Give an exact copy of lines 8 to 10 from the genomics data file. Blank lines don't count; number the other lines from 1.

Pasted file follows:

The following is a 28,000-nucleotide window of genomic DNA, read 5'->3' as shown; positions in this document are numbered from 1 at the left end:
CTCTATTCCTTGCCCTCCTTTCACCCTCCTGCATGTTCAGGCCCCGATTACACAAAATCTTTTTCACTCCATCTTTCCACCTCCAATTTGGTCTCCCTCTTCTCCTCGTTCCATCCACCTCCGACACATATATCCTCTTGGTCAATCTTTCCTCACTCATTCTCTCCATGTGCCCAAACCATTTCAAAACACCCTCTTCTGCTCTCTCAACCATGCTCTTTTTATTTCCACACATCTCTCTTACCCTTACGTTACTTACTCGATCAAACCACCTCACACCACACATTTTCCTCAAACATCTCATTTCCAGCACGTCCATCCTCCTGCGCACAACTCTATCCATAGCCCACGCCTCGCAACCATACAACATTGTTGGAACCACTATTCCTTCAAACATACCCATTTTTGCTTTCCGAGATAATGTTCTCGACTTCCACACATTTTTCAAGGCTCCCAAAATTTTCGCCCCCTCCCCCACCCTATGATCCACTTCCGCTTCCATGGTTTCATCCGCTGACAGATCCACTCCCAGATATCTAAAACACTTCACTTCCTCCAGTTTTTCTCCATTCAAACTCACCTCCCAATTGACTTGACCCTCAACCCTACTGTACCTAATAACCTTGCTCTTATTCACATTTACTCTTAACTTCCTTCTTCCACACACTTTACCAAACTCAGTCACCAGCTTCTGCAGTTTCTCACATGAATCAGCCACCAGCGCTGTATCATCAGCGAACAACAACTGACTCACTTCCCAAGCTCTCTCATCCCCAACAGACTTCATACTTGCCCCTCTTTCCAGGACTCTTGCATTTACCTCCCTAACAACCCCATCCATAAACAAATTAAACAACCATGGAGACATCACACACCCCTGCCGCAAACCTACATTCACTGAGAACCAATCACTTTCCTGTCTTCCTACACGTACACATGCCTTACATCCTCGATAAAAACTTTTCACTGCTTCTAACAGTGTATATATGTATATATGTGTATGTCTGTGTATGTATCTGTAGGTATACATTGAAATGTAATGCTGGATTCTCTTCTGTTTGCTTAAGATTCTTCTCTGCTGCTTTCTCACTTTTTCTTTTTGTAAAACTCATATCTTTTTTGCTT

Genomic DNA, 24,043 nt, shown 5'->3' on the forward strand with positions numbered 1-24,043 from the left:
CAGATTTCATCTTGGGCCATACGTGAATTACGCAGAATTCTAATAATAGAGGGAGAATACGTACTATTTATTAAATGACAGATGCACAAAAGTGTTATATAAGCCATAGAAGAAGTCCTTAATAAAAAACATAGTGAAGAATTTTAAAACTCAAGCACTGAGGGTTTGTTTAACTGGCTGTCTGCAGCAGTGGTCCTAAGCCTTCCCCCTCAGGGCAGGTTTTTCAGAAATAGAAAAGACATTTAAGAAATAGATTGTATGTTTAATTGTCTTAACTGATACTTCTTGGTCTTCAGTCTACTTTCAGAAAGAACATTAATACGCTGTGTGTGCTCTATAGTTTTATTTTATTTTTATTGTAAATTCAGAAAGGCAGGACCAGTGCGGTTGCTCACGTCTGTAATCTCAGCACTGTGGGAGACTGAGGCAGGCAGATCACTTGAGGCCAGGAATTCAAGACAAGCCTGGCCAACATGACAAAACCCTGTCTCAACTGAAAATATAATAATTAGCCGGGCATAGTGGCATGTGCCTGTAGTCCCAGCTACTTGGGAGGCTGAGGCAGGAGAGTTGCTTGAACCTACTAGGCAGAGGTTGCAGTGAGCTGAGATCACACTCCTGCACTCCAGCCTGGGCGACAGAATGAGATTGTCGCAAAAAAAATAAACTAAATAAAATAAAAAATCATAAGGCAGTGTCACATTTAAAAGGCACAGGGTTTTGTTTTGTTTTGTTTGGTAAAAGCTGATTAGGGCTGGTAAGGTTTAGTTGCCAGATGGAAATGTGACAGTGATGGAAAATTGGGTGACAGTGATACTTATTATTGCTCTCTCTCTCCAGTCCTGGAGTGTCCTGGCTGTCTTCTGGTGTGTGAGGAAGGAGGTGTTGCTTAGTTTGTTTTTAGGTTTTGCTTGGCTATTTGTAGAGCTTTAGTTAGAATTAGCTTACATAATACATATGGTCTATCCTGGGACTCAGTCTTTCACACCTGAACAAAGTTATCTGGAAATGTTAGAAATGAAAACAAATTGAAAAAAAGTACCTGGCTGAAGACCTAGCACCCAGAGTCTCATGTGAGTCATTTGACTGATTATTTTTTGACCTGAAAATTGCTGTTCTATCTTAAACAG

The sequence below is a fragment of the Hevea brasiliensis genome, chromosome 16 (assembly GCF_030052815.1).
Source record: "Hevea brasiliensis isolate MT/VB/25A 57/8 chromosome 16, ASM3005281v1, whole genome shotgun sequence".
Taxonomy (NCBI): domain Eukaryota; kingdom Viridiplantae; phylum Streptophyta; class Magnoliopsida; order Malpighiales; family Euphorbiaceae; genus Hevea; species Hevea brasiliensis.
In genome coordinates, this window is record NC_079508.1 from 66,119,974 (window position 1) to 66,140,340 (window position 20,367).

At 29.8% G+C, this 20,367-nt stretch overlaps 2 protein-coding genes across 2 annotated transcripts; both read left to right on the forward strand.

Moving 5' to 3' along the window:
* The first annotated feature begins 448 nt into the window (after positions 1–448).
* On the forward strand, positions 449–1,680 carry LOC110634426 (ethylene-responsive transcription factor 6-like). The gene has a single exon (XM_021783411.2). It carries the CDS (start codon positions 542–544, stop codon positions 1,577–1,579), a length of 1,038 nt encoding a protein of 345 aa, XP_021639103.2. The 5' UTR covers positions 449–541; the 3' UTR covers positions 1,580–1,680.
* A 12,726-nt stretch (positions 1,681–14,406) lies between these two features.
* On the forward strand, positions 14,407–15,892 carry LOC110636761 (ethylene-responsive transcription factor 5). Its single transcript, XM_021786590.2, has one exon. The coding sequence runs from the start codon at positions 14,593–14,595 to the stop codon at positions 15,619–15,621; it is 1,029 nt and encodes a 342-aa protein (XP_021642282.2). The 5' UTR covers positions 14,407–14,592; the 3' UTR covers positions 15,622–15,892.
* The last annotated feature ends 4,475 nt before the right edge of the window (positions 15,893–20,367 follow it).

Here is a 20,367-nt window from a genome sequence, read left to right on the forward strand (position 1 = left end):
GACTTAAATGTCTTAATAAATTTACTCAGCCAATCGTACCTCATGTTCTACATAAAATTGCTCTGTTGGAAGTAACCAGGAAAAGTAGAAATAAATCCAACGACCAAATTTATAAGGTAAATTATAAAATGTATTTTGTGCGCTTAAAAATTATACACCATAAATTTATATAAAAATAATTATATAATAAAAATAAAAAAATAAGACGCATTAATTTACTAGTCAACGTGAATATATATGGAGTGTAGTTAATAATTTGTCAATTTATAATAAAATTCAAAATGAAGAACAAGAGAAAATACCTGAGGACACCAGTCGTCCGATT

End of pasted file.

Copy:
In genome coordinates, this window is record NC_079508.1 from 66,119,974 (window position 1) to 66,140,340 (window position 20,367).

At 29.8% G+C, this 20,367-nt stretch overlaps 2 protein-coding genes across 2 annotated transcripts; both read left to right on the forward strand.

Moving 5' to 3' along the window: